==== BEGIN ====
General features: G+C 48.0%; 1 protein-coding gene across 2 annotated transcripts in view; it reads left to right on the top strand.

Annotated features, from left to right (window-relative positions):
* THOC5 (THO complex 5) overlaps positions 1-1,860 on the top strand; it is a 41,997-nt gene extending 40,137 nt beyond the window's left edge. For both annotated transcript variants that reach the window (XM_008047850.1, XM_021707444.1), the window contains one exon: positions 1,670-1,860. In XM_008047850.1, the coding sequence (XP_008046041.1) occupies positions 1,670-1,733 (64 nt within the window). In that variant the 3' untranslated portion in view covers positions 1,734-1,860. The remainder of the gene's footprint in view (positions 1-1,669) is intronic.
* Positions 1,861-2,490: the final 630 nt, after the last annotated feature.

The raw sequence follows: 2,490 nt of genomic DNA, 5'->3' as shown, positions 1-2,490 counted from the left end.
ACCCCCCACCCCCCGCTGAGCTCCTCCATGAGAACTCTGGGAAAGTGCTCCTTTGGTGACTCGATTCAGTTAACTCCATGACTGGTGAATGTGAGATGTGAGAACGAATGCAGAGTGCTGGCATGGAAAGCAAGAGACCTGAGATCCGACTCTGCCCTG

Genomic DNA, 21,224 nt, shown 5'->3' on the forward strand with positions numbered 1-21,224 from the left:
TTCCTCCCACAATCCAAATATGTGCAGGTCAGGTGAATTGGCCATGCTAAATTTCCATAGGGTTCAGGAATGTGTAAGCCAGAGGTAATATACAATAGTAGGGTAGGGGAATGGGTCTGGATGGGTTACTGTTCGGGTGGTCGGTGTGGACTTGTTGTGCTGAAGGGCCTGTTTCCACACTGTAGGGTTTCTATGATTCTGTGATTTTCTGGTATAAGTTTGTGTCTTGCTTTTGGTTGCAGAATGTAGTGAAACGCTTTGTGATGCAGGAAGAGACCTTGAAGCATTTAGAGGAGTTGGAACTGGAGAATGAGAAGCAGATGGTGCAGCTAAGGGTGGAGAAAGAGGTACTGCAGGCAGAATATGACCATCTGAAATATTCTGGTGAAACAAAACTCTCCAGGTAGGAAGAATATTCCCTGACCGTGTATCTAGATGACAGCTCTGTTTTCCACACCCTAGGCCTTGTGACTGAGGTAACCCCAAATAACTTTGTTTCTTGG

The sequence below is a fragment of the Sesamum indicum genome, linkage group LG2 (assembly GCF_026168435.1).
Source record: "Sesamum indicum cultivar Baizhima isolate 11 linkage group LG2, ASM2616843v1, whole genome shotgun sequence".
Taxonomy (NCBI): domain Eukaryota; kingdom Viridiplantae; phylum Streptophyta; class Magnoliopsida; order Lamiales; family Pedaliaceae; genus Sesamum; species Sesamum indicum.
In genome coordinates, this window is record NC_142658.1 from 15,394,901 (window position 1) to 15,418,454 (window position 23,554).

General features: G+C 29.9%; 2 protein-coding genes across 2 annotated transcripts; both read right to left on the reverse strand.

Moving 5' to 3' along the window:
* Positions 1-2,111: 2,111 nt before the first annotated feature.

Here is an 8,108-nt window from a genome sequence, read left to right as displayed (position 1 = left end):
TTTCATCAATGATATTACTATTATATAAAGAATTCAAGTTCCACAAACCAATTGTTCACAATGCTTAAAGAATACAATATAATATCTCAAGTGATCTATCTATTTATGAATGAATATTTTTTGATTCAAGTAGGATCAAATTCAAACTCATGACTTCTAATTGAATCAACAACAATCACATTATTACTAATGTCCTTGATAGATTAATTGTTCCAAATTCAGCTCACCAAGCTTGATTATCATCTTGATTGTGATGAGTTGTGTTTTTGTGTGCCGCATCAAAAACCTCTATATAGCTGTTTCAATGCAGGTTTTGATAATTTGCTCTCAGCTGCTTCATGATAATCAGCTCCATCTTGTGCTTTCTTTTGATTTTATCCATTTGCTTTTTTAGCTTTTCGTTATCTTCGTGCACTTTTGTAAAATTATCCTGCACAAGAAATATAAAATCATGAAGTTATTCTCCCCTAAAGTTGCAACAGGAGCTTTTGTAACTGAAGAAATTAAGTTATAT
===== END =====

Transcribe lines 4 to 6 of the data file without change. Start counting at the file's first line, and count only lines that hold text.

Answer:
* Positions 1,861-2,490: the final 630 nt, after the last annotated feature.

The raw sequence follows: 2,490 nt of genomic DNA, 5'->3' as shown, positions 1-2,490 counted from the left end.
ACCCCCCACCCCCCGCTGAGCTCCTCCATGAGAACTCTGGGAAAGTGCTCCTTTGGTGACTCGATTCAGTTAACTCCATGACTGGTGAATGTGAGATGTGAGAACGAATGCAGAGTGCTGGCATGGAAAGCAAGAGACCTGAGATCCGACTCTGCCCTG